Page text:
On-Device Test Framework

Overview

Chip-level Test Infrastructure

Chip-level tests are designed to be executed across all OpenTitan verification targets DV simulation, Verilator simulation, FPGA, and (eventually) silicon, using host-side test initiation tools, and an on-device test framework, as shown in the figure above. On the host side, two main tools are used to initiate tests on the device. For the DV simulation target, the dvsim.py tool is used, while for Verilator and FPGA targets, the systemtest (pytest) tool is used. Focusing on the device side, for all three targets, the on-device test framework is used to provide a uniform execution environment for chip-level tests. The on-device test framework provides boilerplate setup code that configures the UART for communicating messages and test results back to the host.

Writing a Chip-Level Test

To write a chip-level test that uses this framework, one must create a new C file for the test (see Chip-Level Tests for where to place this test) and follow the steps below.

Test Setup

Each chip-level test must contain the following boilerplate setup code:

#include "sw/device/lib/testing/test_framework/test_main.h"
#include "sw/device/lib/testing/check_.h" // if calls to CHECK() are made
#include "sw/device/lib/runtime/log.h"  // if calls to LOG_INFO() are made

const test_config_t kTestConfig;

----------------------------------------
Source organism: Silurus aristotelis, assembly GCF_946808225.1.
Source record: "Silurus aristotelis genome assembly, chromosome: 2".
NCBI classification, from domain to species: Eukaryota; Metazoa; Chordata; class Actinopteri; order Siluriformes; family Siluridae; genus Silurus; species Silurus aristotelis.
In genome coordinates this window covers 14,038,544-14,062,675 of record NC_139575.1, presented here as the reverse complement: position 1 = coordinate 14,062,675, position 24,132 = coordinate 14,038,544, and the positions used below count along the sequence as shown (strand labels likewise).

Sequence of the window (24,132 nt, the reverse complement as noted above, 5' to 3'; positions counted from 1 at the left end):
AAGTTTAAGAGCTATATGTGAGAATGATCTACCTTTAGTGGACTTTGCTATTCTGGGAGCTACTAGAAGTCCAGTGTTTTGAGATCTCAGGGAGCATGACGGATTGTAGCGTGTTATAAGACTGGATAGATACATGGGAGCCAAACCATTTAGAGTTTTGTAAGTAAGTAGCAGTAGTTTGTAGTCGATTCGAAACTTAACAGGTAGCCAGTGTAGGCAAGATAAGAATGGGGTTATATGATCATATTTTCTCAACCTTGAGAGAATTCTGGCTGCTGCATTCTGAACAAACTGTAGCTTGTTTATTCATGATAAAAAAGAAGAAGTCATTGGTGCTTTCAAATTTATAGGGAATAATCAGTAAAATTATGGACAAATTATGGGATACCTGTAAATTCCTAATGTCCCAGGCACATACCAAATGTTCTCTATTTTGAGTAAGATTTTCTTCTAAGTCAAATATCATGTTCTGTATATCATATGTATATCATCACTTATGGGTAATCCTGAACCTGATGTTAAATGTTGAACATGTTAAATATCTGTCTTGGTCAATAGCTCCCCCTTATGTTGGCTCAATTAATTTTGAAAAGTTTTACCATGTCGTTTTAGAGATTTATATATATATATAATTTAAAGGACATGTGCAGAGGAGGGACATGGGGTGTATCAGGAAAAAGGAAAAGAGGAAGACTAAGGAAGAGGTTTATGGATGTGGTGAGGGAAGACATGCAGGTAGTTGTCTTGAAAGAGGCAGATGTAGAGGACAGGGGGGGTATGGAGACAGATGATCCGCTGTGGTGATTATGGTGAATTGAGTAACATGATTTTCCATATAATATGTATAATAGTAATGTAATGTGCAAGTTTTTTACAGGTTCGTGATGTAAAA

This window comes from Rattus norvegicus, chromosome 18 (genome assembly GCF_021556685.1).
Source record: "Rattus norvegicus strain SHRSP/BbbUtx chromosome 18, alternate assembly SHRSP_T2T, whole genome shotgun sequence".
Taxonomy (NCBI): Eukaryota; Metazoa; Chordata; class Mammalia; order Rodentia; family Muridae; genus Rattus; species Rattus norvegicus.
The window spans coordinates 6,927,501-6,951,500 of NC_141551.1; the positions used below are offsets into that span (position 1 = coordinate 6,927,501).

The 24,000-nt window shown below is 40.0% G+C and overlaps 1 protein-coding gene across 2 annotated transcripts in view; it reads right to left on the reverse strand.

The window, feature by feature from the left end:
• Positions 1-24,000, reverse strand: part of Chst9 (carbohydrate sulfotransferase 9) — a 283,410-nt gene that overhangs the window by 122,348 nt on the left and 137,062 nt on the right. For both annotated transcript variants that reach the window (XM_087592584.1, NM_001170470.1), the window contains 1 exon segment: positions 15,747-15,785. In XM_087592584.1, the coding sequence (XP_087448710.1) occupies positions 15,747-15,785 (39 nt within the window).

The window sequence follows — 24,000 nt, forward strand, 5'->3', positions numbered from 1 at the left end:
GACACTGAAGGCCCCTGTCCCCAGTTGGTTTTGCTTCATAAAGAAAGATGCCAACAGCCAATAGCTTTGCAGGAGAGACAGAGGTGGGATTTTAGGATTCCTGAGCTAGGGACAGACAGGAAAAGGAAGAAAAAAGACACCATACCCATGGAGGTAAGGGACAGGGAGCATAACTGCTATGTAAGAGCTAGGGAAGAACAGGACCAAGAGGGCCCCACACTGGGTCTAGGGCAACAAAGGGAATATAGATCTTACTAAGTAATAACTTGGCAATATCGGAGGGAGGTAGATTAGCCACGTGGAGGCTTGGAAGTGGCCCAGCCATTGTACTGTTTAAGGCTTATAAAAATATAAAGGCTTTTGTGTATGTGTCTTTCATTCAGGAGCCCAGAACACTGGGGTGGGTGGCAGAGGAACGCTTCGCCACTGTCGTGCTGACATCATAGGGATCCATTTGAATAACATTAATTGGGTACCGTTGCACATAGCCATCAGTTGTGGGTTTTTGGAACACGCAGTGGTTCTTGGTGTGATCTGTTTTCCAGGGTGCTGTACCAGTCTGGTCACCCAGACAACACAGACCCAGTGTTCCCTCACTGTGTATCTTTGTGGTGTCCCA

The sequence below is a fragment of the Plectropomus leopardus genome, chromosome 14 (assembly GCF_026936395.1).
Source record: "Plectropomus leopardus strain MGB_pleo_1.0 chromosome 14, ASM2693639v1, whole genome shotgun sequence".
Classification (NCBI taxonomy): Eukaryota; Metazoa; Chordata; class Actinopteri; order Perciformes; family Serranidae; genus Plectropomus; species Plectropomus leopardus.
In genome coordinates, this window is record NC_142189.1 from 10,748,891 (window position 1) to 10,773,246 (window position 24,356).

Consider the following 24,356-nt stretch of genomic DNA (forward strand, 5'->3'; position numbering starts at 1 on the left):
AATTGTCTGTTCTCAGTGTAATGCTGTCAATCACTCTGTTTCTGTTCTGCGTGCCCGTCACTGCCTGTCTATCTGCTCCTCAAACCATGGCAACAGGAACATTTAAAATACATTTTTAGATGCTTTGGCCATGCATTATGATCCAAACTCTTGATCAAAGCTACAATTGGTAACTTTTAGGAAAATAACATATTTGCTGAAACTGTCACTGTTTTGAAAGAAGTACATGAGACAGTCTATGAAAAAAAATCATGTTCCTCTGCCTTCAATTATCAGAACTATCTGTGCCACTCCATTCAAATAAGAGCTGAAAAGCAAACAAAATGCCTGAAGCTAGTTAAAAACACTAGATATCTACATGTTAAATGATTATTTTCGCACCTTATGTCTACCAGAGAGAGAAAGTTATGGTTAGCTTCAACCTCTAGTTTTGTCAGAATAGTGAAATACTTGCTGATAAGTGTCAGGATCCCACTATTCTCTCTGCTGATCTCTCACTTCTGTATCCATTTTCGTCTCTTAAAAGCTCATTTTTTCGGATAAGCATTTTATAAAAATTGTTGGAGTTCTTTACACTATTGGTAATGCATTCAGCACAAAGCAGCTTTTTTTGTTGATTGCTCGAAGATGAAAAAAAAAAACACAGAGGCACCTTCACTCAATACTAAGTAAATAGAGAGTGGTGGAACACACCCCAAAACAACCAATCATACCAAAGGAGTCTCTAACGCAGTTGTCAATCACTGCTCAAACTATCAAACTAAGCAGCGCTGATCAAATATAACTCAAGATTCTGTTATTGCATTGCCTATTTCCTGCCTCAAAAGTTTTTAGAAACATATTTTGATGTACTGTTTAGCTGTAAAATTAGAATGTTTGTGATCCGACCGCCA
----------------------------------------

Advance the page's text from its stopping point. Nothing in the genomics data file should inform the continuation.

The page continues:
bool test_main() {
  // Test program entry point.
  return true;
}

Check out the rv_timer smoke test for an example chip-level test that contains this boilerplate code.

Signaling the end of test and self-checking mechanism

It is mandatory to invoke the target-agnostic API test_status_set() to explicitly signal the end of the test based on whether it passed or failed. When invoked, the API calls abort() at the end to stop the core from executing any further. Please see sw/device/lib/testing/test_framework/test_status.h for documentation and usage.

Non-DV Targets

In non-DV targets (Verilator simulation, FPGA, or silicon), the signal is a message written to the console. It will output PASS!\r\n when the tests pass and FAIL!\r\n when they fail. How these console messages are captured differs based on the testing target. On FPGA / silicon, they will feed directly to a host machine through a physical UART connection, where the host can decipher the message correctness. On Verilator, they will feed to a virtual UART terminal where the host can do the same.

In DV simulation, the test status is written to a known location in the memory, which is monitored by the UVM testbench. Based on the captured value, the testbench monitor invokes UVM methods to pass or fail the test.